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McGinn v. Heimgardner

United States District Court, Tenth Circuit

June 11, 2013

CARLON D. McGINN, Petitioner,
v.
JAMES HEIMGARDNER, Respondent.

MEMORANDUM AND ORDER

RICHARD D. ROGERS, United States District Judge

The court previously screened this petition for writ of habeas corpus and ordered Mr. McGinn, a state prisoner, to satisfy the filing fee. He was also ordered to submit his petition upon the appropriate forms and show cause why this action should not be dismissed due to his failure to exhaust state remedies, procedural default in state court, and failure to file this federal application within the statute of limitations. Mr. McGinn has paid the filing fee and submitted his petition upon court-approved forms for filing a habeas petition pursuant to 28 U.S.C. § 2254 as required. The court has thoroughly reviewed the new petition and its attached exhibits together with filings in his Kansas collateral proceedings and a relevant Colorado state court opinion available on-line. In 2001 Mr. McGinn committed criminal offenses in Colorado, then committed serious offenses in Kansas, and finally committed more offenses and violated his probation in Colorado. His allegations and exhibits do not present a clear chronology of his various state prosecutions and custody changes. However, the court is not compelled to expand the record to develop a complete chronology because the only crucial issue at this juncture is whether or not he has established that he is entitled to equitable tolling. The court has no difficulty concluding from the record presently before it that he has not. Accordingly, this action is dismissed as time-barred.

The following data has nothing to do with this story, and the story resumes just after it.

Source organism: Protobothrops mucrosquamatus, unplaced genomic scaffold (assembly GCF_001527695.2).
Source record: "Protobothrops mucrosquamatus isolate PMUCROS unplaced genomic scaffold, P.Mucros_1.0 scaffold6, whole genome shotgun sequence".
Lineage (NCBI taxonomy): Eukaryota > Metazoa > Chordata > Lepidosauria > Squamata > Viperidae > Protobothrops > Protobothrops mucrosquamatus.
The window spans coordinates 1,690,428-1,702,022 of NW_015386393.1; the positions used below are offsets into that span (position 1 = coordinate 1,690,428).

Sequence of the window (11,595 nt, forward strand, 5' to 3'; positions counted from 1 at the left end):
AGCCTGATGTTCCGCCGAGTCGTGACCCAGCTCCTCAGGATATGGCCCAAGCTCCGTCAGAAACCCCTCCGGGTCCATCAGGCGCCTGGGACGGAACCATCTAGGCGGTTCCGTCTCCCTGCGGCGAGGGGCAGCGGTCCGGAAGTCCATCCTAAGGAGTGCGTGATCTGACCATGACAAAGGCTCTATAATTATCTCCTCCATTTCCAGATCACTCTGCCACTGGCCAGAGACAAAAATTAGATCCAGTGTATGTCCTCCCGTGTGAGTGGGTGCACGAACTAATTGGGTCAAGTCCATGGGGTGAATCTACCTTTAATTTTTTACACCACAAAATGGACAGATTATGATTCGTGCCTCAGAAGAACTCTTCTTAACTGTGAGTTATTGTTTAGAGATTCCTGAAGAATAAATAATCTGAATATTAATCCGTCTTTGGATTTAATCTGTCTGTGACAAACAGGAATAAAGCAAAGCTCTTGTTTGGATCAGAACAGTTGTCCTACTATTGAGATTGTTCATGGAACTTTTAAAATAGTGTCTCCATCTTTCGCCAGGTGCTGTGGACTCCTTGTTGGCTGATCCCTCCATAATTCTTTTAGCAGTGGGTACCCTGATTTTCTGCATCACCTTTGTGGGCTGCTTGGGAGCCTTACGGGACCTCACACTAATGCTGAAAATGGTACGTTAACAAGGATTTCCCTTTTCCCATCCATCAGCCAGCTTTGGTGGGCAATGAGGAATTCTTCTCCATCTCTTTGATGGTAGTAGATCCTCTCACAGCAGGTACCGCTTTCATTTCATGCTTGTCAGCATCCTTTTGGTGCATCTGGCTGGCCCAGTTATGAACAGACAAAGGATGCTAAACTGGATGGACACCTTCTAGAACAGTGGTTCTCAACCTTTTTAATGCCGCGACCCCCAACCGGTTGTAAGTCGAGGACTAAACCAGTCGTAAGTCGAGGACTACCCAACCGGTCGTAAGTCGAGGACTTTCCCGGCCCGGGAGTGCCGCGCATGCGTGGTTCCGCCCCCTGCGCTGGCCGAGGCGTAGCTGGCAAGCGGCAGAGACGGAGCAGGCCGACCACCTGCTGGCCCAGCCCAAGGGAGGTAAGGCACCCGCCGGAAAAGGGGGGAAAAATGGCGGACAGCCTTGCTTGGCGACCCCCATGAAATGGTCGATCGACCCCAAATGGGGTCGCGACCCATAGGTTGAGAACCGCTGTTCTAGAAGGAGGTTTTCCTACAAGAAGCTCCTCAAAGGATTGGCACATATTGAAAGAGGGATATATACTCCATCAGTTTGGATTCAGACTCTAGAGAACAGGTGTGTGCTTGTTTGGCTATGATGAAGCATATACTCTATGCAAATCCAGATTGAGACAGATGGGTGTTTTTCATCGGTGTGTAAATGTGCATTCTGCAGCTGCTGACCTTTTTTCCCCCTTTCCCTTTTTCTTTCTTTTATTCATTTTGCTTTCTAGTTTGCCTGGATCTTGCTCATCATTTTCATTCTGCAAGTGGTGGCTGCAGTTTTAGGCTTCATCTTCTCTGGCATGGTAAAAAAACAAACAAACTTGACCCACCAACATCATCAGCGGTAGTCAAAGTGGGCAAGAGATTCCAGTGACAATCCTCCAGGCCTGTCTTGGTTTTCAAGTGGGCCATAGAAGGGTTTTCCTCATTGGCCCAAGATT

FACTUAL BACKGROUND

The factual background begins with Mr. McGinn in custody in Adams County, Colorado in connection with theft and burglary charges in Case No. 01 CR 448. Then in May 2001, Mr. McGinn was charged in Sedgwick County, Kansas with one count of rape of a child under 14 years of age and one count of aggravated criminal sodomy. On June 25, 2001, the Sedgwick County Sheriff’s Department faxed a request to petitioner’s Colorado custodian to place a hold on him for extradition on the Kansas charges; and on July 6, 2001, the Adams County Sheriff’s Department complied. In July, August and September 2001, reviews of the extradition request and “Gov. Warrant” were conducted in Adams County, and petitioner was held for extradition in addition to the Colorado charges. On August 9, 2001, Mr. McGinn was sentenced to probation for 4 years in Colorado Case No. 01 CR 448 upon his plea of guilty to the theft charge. At the September 2001 “Fugitive from Justice” type “extradition hearing” in the Adams County District Court (Case. No. 01 CR 1500), the extradition case was dismissed on petitioner’s request with Mr. McGinn and his counsel present because “Governor’s Warrant has not been received from Kansas.” Petition (Doc. 3) Exh. H. Mr. McGinn was released from the Colorado county jail on probation on September 13, 2001. Within days, he apparently committed new offenses in Colorado and was arrested in Adams County for probation violation in Case No. 01 CR 448. Petitioner’s Exhibit M indicates that on February 26, 2002, he was sentenced to a three-year Colorado prison term on charges including theft and assault in case No. 01 CR 2183.[1] On March 14, 2002, his probation in Case 01 CR 448 was revoked, and he was sentenced to the Colorado Department of Corrections for three years to run concurrent to his sentence in Case 01 CR 2183.